Stephen J. Schueler, M.D.

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Meningioma Overview

What is a meningioma?
A person with a meningioma has a benign growth of cells in the brain or spinal cord that forms a tumor. Benign tumors are growths of abnormal cells that have formed a mass. Benign tumors are not cancerous because they do not spread to other areas of the body. Meningiomas can place pressure against the brain or spinal cord, causing the brain or cord to malfunction. The cause of meningioma is unknown.

What are the symptoms of a meningioma?
Symptoms depend on the location of the meningioma. Symptoms may include chronic headaches, nausea, vomiting, dizziness, confusion, loss of memory, and difficulty walking. Other symptoms include localized numbness or weakness, change in vision, and seizures.

How does the doctor treat a meningioma?
The treatment for a meningioma depends on the type, size, and location of the tumor. Treatment for meningioma may include anticonvulsant medications, oral corticosteroids, radiation therapy, and surgery.

Continue to Meningioma Incidence

Last Updated: Feb 10, 2010 References
Authors: Stephen J. Schueler, MD; John H. Beckett, MD; D. Scott Gettings, MD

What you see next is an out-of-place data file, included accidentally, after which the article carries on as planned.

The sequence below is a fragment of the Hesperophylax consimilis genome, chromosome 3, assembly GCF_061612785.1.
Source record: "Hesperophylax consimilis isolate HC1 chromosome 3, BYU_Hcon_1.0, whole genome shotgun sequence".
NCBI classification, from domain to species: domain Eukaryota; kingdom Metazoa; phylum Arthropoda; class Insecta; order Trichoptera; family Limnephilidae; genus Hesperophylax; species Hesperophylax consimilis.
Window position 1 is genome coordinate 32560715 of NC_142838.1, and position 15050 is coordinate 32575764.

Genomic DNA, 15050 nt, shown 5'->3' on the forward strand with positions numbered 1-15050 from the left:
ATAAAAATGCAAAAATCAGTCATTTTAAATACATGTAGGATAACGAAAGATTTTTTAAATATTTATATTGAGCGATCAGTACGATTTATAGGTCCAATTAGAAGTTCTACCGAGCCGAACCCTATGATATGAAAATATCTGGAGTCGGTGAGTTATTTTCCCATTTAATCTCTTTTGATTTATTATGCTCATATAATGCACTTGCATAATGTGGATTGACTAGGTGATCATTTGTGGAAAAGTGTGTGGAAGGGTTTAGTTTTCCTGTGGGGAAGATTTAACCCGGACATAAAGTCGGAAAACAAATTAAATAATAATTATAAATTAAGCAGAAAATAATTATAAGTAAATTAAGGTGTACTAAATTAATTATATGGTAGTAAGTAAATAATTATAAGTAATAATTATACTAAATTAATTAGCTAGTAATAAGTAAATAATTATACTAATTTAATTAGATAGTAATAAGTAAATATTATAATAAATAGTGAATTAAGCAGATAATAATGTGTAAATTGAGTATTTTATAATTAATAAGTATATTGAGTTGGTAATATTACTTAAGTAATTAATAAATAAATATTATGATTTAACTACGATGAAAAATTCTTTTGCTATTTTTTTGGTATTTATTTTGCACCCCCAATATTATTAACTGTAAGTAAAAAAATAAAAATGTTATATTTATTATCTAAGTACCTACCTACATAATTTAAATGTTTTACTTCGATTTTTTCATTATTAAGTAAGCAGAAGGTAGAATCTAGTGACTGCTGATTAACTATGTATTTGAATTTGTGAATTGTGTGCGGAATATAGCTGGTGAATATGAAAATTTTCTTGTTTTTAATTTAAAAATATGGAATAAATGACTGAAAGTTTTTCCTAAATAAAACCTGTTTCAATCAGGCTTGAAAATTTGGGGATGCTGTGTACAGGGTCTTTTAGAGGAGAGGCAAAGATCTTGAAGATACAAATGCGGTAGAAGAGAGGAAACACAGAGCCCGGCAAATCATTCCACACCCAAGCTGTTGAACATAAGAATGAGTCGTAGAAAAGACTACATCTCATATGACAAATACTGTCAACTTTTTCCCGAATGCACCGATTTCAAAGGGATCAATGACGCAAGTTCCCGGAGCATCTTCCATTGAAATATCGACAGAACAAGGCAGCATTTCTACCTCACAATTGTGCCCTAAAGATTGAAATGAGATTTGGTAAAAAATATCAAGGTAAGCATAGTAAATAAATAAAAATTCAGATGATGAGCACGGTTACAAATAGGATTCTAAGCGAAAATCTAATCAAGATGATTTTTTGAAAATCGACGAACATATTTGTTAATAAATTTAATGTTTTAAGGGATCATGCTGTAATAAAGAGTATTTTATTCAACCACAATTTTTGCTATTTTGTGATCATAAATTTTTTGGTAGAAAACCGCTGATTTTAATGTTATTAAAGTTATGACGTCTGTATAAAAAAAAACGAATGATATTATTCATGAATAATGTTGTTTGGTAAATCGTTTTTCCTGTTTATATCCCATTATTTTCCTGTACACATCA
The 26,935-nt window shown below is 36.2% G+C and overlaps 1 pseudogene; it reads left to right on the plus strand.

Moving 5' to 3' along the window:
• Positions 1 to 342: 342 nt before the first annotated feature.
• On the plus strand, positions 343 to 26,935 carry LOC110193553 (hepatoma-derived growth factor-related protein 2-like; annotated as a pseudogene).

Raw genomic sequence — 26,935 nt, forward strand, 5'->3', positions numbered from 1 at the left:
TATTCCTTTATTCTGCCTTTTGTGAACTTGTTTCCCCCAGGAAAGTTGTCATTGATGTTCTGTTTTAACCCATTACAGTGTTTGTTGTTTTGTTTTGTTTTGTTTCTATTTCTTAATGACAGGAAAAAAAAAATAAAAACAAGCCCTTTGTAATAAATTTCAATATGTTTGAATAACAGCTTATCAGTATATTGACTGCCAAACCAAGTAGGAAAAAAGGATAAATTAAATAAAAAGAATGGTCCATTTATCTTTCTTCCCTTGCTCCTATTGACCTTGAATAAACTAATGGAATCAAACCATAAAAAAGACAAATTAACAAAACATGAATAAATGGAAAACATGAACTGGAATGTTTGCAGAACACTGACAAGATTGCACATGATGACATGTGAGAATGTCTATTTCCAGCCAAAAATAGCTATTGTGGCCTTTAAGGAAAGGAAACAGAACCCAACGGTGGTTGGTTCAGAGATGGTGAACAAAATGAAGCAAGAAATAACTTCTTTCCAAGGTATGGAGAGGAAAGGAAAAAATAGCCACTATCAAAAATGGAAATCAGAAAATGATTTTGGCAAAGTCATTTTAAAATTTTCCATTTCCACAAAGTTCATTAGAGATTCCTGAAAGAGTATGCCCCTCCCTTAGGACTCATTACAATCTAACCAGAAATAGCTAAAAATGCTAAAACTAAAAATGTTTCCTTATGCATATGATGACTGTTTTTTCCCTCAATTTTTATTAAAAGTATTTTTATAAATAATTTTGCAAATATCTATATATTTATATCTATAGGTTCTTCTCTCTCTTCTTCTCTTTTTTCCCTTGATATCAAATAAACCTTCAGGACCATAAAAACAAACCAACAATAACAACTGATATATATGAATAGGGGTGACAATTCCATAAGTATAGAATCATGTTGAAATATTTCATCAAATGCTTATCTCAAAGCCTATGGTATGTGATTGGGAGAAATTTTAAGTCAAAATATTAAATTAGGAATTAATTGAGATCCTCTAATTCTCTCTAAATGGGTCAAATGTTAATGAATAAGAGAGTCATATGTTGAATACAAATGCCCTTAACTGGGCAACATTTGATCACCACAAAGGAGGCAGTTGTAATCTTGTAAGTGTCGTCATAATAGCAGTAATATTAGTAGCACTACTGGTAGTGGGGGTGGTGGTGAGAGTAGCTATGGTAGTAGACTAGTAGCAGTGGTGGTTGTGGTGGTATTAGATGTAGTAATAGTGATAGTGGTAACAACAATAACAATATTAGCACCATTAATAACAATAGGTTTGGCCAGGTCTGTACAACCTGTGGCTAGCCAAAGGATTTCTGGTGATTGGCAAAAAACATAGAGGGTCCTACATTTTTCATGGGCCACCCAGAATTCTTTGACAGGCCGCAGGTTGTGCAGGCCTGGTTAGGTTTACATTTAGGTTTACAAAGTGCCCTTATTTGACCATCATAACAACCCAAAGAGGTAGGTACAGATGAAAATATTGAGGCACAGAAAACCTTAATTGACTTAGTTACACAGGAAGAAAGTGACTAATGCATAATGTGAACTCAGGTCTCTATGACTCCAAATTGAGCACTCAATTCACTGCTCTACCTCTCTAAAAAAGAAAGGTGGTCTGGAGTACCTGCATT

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PubMed Meningioma References
  1. Curry WT, McDermott MW, Carter BS, Barker FG 2nd. Craniotomy for meningioma in the United States between 1988 and 2000: decreasing rate of mortality and the effect of provider caseload. J Neurosurg. 2005 Jun;102(6):977-86. [16028755]
  2. Gezen F, Kahraman S, Canakci Z, Beduk A. Review of 36 cases of spinal cord meningioma. Spine. 2000 Mar 15;25(6):727-31. [10752106]
  3. Sheikh BY, Siqueira E, Dayel F. Meningioma in children: a report of nine cases and a review of the literature. Surg Neurol. 1996 Apr;45(4):328-35. [8607080]
  4. Starshak RJ. Radiation-induced meningioma in children: report of two cases and review of the literature. Pediatr Radiol. 1996;26(8):537-41. [8753667]
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